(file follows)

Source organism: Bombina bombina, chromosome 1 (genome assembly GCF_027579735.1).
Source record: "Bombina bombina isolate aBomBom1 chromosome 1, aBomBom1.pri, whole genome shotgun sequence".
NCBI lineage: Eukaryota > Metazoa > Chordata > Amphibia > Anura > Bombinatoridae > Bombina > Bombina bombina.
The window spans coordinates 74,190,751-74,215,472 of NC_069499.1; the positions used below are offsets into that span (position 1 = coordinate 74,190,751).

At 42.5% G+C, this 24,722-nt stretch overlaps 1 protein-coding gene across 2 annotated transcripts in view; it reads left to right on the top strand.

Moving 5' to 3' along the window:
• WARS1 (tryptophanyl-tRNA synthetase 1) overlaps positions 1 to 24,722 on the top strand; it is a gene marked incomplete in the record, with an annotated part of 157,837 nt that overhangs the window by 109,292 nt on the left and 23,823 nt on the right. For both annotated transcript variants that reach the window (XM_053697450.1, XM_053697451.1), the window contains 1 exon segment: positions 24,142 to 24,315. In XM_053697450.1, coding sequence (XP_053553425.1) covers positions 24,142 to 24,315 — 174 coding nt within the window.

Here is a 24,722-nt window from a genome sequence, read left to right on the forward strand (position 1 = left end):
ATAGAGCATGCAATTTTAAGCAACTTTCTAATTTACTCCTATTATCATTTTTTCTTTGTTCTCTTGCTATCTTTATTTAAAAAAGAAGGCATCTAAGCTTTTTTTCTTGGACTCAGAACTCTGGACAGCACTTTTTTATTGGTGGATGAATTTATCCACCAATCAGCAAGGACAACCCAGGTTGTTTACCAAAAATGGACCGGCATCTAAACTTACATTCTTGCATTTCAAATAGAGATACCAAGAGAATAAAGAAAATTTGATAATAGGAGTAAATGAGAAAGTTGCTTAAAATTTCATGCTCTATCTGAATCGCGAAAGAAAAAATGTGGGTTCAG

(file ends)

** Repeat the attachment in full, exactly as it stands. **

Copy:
Source organism: Bombina bombina, chromosome 1 (genome assembly GCF_027579735.1).
Source record: "Bombina bombina isolate aBomBom1 chromosome 1, aBomBom1.pri, whole genome shotgun sequence".
NCBI lineage: Eukaryota > Metazoa > Chordata > Amphibia > Anura > Bombinatoridae > Bombina > Bombina bombina.
The window spans coordinates 74,190,751-74,215,472 of NC_069499.1; the positions used below are offsets into that span (position 1 = coordinate 74,190,751).

At 42.5% G+C, this 24,722-nt stretch overlaps 1 protein-coding gene across 2 annotated transcripts in view; it reads left to right on the top strand.

Moving 5' to 3' along the window:
• WARS1 (tryptophanyl-tRNA synthetase 1) overlaps positions 1 to 24,722 on the top strand; it is a gene marked incomplete in the record, with an annotated part of 157,837 nt that overhangs the window by 109,292 nt on the left and 23,823 nt on the right. For both annotated transcript variants that reach the window (XM_053697450.1, XM_053697451.1), the window contains 1 exon segment: positions 24,142 to 24,315. In XM_053697450.1, coding sequence (XP_053553425.1) covers positions 24,142 to 24,315 — 174 coding nt within the window.

Here is a 24,722-nt window from a genome sequence, read left to right on the forward strand (position 1 = left end):
ATAGAGCATGCAATTTTAAGCAACTTTCTAATTTACTCCTATTATCATTTTTTCTTTGTTCTCTTGCTATCTTTATTTAAAAAAGAAGGCATCTAAGCTTTTTTTCTTGGACTCAGAACTCTGGACAGCACTTTTTTATTGGTGGATGAATTTATCCACCAATCAGCAAGGACAACCCAGGTTGTTTACCAAAAATGGACCGGCATCTAAACTTACATTCTTGCATTTCAAATAGAGATACCAAGAGAATAAAGAAAATTTGATAATAGGAGTAAATGAGAAAGTTGCTTAAAATTTCATGCTCTATCTGAATCGCGAAAGAAAAAATGTGGGTTCAG